(Day 5 of Be Brave)
What does it mean to be brave? I’ve been thinking about this questions all week, though I haven’t been writing about it on the blog. It’s something about continuing to take responsibility for feeling better, or feeling as well as I can. It’s resisting the passivity the depression makes it all too easy to slide into. It’s about recognizing that I’m the only one who can choose what I’m going to do each week, each day, each hour, to be as healthy as I can.
So what does that look like, in concrete terms? I’ve come up with a first draft of of my 10 rules for living with depression. Note that these are just my personal rules and may not be at all appropriate for other people. I am not even sure yet they are appropriate for me. They are just rules I believe might help, if I have the energy and resolve to follow them.
- Recognize that for you, depression is a chronic illness that will sometimes be a great challenge than at other times but may well be with you for your entire life.
- Grieve over having this illness, if you need to.
- Make a list of the things that make you feel happy. Revisit this list every Sunday morning and make sure that at least a few of those things are on your calendar. Change the list whenever you need to or whenever you find new things that make you happy.
- Make a serious commitment to your physical and mental health. Health comes before work, as hard as that is for you.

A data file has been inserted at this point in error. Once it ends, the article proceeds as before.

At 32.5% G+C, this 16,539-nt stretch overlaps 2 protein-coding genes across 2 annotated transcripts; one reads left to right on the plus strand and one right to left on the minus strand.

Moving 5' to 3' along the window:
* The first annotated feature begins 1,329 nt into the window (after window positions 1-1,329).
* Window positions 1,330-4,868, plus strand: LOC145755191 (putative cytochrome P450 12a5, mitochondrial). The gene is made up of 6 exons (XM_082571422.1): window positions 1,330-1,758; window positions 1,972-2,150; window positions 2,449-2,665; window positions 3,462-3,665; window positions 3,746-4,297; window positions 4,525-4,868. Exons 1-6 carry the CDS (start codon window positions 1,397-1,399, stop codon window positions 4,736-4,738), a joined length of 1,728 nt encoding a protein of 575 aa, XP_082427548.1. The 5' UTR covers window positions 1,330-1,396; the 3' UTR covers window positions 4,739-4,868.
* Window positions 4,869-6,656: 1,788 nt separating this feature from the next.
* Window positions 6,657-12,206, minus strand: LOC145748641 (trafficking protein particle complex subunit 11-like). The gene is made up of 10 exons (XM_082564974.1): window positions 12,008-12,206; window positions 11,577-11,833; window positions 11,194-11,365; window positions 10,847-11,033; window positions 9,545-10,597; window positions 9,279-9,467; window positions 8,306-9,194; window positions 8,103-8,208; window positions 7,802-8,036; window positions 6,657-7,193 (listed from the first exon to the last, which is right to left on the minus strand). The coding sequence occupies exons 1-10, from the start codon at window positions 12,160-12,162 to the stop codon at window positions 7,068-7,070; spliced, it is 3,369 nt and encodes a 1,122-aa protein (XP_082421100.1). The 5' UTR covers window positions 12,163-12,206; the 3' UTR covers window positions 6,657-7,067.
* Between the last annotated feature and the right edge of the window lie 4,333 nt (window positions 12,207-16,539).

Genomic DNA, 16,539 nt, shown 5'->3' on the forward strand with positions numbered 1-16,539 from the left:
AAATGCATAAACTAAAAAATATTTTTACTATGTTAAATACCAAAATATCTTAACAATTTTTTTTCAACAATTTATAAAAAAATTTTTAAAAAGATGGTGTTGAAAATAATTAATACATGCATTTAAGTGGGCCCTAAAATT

- Find some kind of exercise you enjoy and can sustain. This is a required part of your health plan. When you plan your calendar on Sunday, check to see how you will get your heart rate up for at least 30 minutes four or five days a week.
- Get a second opinion on your medications, especially if, as is the case now, you are on a lot of medications without feeling well.
- Build up the family relationships that sustain you. This starts with your husband and your sons. The next important relationships are with your sisters, who are solidly on your side. Explore the possibility of strengthening other family relationships, such as those with your mom and your brother. Don’t be hurt if it’s not possible to make them into something deeper; it has to come from both sides, and you can’t control how they will respond to you.
- Take the time to make your home tidy and welcoming. Get help with this if you need to. Consider whether you can afford some help with cleaning once a month.
- Use the opportunity you have been offered to restructure your job into something that will allow you to be as healthy as possible while also making a contribution that is meaningful to you.
- When depression or anxiety dominate, don’t berate yourself. Go to bed if you need to. Lean on your husband and your therapist. Don’t be ashamed. It’s an illness, not a moral failing. If you can’t follow the other 9 rules, just love yourself as much as you can until you’re able to do more. It’s okay to be sick.
To me, following these rules, if I can, would fall under my effort to “be brave” rather than to give in to my illness like I sometimes feel tempted to. Again, it’s pretty low-key (for example, there is no rule about being open about my illness to friends and colleagues or to advocate for the many policies that need changing), but that’s where I am now. The rules can always evolve over time, right?
Photo credit: Tokujin Yoshioka